So I got NCAA 14 and figured I'd give everyone a (very early) rundown of how I feel about it, especially for those who are deciding whether to get it. This is just after playing a few games as PSU, although I've played hundreds and hundreds of games in past years. The game has a new physics engine and some new gameplay features. I'll cover a little of that stuff, and also my feelings on how well they represent the PSU squad as a whole.
One place where the Physics engine really shines is on tackles and hits. You are not going to have your 240 pound fullback drop like he was shot if there is a 180 pound CB hitting him. Instead, the little guy will sort of grind him to a halt and then fall forward with him (assuming he completes the tackle at all). Tackles with several people involved look much more real than in years past, and it seems like there are a zillion animations and different ways guys can ping off of each other. Also, there's a nifty stumble recovery mechanism (which I haven't totally figured out yet) where your ballcarrier can put his hand on the ground and regain his balance. It's really cool when it works.
For those who haven't played in many years, the "magnetic tackler" effect where a guy just sort of gloms onto you from any angle is mostly out of the game now. You'll still see it occasionally, but not often, and not as blatantly bad.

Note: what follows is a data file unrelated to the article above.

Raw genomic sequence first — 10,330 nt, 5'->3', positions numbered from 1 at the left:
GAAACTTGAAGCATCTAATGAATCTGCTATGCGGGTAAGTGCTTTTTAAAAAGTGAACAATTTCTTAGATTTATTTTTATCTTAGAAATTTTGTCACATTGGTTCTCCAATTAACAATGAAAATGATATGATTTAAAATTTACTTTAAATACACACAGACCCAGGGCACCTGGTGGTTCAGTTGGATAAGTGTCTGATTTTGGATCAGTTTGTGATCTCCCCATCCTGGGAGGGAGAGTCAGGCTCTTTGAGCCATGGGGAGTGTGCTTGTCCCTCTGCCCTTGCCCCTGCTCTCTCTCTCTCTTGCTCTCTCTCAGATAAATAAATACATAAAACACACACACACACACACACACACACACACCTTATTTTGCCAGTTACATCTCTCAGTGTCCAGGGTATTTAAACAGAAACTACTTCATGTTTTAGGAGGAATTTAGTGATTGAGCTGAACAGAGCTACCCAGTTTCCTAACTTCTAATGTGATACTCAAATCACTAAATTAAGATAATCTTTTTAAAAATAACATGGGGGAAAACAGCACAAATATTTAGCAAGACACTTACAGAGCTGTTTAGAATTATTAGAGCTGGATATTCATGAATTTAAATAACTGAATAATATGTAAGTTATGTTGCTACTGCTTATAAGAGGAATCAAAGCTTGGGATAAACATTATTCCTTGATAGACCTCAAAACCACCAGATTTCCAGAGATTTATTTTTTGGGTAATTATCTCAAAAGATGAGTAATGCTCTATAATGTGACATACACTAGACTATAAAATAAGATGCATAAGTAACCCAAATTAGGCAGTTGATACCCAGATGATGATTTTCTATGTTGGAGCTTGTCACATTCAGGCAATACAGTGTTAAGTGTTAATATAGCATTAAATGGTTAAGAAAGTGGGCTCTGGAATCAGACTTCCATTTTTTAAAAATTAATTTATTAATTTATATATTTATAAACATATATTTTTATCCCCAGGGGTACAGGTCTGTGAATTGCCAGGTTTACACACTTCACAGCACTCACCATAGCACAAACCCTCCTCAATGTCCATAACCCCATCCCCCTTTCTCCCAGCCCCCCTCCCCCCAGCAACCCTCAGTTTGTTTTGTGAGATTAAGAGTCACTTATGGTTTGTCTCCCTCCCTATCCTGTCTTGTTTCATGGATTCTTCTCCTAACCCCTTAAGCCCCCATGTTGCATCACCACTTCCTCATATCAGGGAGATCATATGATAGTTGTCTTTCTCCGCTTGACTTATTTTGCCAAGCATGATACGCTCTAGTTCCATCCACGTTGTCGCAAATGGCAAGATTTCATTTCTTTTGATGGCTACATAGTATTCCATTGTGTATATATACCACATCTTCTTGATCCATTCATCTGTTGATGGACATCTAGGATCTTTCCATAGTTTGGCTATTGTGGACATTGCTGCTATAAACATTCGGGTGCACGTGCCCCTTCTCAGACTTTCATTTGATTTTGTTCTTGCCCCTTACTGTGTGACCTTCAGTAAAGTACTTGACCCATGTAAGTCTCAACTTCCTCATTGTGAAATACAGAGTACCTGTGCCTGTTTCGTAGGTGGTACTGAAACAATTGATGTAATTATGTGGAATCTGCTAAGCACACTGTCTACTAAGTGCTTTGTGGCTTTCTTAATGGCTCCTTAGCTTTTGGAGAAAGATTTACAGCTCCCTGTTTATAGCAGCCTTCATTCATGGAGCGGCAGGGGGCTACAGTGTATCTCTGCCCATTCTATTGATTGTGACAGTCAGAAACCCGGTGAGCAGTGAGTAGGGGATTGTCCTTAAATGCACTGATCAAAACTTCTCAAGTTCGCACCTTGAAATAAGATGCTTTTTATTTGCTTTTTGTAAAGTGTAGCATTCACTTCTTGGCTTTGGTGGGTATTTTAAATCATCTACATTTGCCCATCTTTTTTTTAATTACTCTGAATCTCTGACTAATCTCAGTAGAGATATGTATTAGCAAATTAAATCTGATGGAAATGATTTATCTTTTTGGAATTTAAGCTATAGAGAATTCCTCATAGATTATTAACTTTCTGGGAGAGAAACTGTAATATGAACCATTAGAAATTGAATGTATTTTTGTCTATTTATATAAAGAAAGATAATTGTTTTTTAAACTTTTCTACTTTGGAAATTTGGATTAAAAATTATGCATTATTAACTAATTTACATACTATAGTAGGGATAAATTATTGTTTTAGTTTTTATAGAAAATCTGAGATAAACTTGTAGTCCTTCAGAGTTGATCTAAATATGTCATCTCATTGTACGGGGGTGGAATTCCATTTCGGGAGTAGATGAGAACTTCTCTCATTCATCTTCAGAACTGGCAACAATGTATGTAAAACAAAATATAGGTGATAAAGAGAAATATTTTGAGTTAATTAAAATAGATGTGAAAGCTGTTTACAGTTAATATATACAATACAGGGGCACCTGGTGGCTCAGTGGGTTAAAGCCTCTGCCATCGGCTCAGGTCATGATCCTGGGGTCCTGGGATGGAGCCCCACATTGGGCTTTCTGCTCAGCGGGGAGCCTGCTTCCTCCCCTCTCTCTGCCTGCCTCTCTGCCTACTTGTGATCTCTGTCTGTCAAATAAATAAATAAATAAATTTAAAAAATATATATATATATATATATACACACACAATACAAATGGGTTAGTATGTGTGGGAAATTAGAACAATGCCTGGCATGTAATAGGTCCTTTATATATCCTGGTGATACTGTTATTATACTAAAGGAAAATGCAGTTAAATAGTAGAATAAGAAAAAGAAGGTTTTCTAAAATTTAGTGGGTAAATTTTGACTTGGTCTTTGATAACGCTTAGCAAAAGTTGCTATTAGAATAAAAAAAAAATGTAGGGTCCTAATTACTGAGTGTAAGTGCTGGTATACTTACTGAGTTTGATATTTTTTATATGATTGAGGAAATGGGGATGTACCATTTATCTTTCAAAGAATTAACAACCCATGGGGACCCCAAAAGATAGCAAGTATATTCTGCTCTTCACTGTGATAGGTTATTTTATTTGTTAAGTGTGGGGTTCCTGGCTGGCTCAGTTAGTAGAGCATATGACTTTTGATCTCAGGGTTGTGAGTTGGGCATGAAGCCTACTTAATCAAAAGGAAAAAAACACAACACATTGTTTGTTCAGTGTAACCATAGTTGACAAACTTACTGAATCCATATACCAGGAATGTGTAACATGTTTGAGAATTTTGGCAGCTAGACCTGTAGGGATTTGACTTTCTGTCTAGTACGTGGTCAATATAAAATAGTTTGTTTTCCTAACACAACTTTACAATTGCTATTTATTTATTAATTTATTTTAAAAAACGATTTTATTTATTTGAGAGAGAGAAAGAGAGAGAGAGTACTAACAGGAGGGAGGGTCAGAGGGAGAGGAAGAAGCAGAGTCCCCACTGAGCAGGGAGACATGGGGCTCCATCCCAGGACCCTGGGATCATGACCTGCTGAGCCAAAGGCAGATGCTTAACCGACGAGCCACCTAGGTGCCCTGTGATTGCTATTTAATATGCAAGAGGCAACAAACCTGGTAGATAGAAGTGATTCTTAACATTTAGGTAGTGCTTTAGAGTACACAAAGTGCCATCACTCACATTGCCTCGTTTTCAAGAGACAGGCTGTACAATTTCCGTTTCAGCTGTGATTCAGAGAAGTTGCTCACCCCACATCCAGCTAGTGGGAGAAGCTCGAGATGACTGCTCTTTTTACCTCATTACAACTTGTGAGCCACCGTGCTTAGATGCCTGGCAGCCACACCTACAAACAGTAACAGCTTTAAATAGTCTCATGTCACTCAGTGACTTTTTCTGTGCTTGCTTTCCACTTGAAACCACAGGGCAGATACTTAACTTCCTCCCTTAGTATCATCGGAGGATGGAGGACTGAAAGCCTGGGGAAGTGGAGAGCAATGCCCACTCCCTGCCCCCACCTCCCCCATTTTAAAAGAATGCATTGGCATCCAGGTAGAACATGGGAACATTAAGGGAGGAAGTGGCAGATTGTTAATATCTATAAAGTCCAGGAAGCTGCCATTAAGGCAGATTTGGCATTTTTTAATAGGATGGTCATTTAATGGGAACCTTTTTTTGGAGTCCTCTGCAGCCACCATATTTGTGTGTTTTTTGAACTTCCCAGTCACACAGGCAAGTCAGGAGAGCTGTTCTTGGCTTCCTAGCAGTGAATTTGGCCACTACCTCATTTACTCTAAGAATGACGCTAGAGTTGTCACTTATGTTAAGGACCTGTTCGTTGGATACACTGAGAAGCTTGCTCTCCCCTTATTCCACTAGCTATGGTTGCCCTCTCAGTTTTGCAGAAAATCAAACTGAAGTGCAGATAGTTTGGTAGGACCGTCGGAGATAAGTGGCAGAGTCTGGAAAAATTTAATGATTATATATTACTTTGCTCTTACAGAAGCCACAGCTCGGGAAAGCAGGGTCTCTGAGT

Running has changed as well. There's less difference between regular running and "speed burst" running. And the way a ballcarrier changes direction is really different. It used to be your guy would just sort of turn while maintaining speed, and how well you turned had to do with your agility ratings. Now when you make a hard cut, the guy actually plants his foot, and it's a much more natural movement. But that being said, it is very difficult to get used to. It especially comes up when you run between the tackles. On those types of runs, the game now does a much better job of rewarding patience and timing, and vision to see cutbacks. You can't just go full speed to where the hole is supposed to be.
Read options have gotten pretty impressive, with a whole suite of midline/veer reads, frontside and backside reads, and triple options. The game will highlight who your read is pre-play. I'm starting to get the hang of it, and I find that you have to be patient with the QB on speed option. Sometimes the pitch read is just sort of hanging halfway between you and the RB, which means you should be cutting upfield, but then the guy kind of magically turns and gets you. The read for the inside exchange on midline or flexbone happens really quickly—as it should be. If you hesitate, your fullback is already gone and you're stuck with the ball.
Pass defense has some of the old issues. They fixed the linebacker with the 10 foot vertical leap a year or two ago, so now you can throw intermediate crossing routes that actually work.
Zone coverages are a mix of good and bad. Guys who drop back do a good job of tracking players rather than just standing there like statues, and they also lose track of guys who cross behind them, which is really cool when you start seeing it. Safety play is still all screwy. They don't flow they way they're supposed to. But then when you're on offense, it seems impossible to get a ball over the top without the safety easily tracking it down.